For this morning, I want you to open your Bible to 1 Timothy chapter 1 verses 18 through 20. First Timothy chapter 1 verses 18 through 20. This is a very brief section of Scripture, a rather clear one as we have found out in our last two studies together. But in spite of its brevity and in spite of its clarity, it has given rise to three messages as of today, and I won’t even finish today, and so there’ll be a fourth next Lord’s day on this brief passage. The reason for that is because it opens to our thinking so much very important and quite profound truth. Let me read these three verses to you and then get into what it is that the Lord has given us for today.
First Timothy 1:18: “This command I commit unto thee, son Timothy, according to the prophecies which pointed to thee that thou by them might war a good warfare, holding faith and a good conscience which some having put away have made shipwreck concerning the faith, of whom are Hymenaeus and Alexander whom I have delivered unto Satan that they may learn not to blaspheme.”
My intention for this Lord’s day was just to finish up the third point in the outline and move on next Lord’s day to chapter 2. But as I began to look at verse 20, which was the final point in this brief outline looking at the passage, I was struck by the statement “whom I have delivered unto Satan.” And I found myself pressed to pursue the meaning of that idea. What does it mean to be delivered to Satan? And so as we understand the significance of verse 20, we must understand a greater context of being delivered to Satan. Then this will make good sense to us.
So if I might, this morning and next Lord’s day, I want to expand that idea of being delivered to Satan. I even desire to illustrate it with some very pointed and specific illustrations out of our own congregation so that we’ll understand exactly what that phrase comes to mean. It is a frightening line, “delivered unto Satan.” It is a startling thought that someone would be given over to the devil himself, but that is precisely what it says, that is precisely what Paul has done to these two men, and it is precisely what he is inviting Timothy to do as well to others who are worthy of such a fate. It is a portion of the ministry of the church, as it is a ministry of God Himself, to deliver people to Satan.
Now, the word “deliver” in verse 20, paradidmi, means to hand over, to give over, to commit. Or the best translation to get the sense here, to abandon – to abandon. Hands off is the idea, to remove protection and abandon someone to Satan. It is the same word in Acts 15:26 that the Authorized version translates “hazarded.” Because it intends to convey the idea of being exposed to great danger, to be out from under any insulation, any protection, any shelter, and given over totally to Satan.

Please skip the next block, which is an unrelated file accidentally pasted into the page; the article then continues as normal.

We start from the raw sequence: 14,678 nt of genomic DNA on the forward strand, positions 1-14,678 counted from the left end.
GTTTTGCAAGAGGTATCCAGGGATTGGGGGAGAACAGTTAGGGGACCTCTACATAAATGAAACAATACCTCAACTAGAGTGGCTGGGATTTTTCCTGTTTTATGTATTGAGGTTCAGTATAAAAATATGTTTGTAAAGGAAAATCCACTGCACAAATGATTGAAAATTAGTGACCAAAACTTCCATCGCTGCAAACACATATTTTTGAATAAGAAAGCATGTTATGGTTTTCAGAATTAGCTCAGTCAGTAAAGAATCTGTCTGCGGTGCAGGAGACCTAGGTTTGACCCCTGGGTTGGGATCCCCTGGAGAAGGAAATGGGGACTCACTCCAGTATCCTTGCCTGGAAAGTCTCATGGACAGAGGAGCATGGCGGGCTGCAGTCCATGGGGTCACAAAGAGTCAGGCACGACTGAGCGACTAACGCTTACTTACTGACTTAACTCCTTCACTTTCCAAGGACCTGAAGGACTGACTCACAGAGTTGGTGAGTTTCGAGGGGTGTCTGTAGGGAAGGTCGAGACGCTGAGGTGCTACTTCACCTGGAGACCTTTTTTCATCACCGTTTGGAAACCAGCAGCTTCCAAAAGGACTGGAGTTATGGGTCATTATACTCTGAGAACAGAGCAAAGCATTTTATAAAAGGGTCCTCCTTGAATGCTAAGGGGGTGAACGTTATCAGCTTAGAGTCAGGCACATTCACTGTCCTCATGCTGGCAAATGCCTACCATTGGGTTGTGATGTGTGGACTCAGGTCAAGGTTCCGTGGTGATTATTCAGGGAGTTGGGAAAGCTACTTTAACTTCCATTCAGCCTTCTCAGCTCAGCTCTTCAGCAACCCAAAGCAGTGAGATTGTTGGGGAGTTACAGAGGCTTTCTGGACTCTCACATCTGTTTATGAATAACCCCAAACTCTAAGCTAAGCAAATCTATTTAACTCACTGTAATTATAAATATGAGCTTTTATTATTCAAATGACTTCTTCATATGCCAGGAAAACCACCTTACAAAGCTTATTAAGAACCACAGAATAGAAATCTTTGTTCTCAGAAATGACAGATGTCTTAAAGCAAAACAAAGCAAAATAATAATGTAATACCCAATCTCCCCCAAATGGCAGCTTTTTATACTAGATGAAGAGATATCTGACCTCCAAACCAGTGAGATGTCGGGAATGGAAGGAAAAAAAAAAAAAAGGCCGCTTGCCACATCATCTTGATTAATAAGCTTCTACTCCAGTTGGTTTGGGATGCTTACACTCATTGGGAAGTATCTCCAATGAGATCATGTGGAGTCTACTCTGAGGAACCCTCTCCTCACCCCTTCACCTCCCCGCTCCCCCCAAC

Now, Paul did this in the church at Ephesus, as he says, and he invites Timothy to carry on the same kind of work. So it is a work of importance and it is a work of God. There is a parallel to this, one other passage which uses the same terms, and I want you to turn to it in 1 Corinthians chapter 5. First Corinthians chapter 5 speaks of a person who is guilty of a form of incest in the church, and it says in verse 5 of this person, this person living with his father’s wife in a fornication relationship, verse 5: “Enjoins the church at Corinth to deliver such a one to Satan for the destruction of the flesh.” Those two places, 1 Timothy 1:20, 1 Corinthians 5:5, are the two places in the New Testament where we have the idea of abandoning someone to Satan explicitly stated in that way.
Now, listen carefully to what I say because it’s essential that you understand this. There are some people who go around today and say there are no conditions under which any Christian should ever be subject to Satan. I hear that from Charismatic people continually, and that is not what the Scripture teaches. The Scripture clearly teaches that not only is it a possibility to be handed over to Satan but it is a ministry of the church to do that. There are times and places and circumstances under the plan of God in which individuals are definitely to be turned over to Satan, and there are times and occasions when God Himself does that very thing.
Now, listen carefully as we analyze this biblically. Being turned over to Satan in both of these references that I have mentioned to you has the idea of being put out of the church, of being disfellowshipped – or in the old terminology, excommunicated. It has the idea of being cut off from any further association with the saints of God and the Lord’s table. It would be, in the terms of Matthew 18, to take one who has by continual sin been put out of the church and treat them like an unbeliever. It is to say, then, that to turn someone over to Satan means that prior to that, they were not fully in his power else there could be no turning over, there could be no committing and no abandoning to Satan if they were already in his power.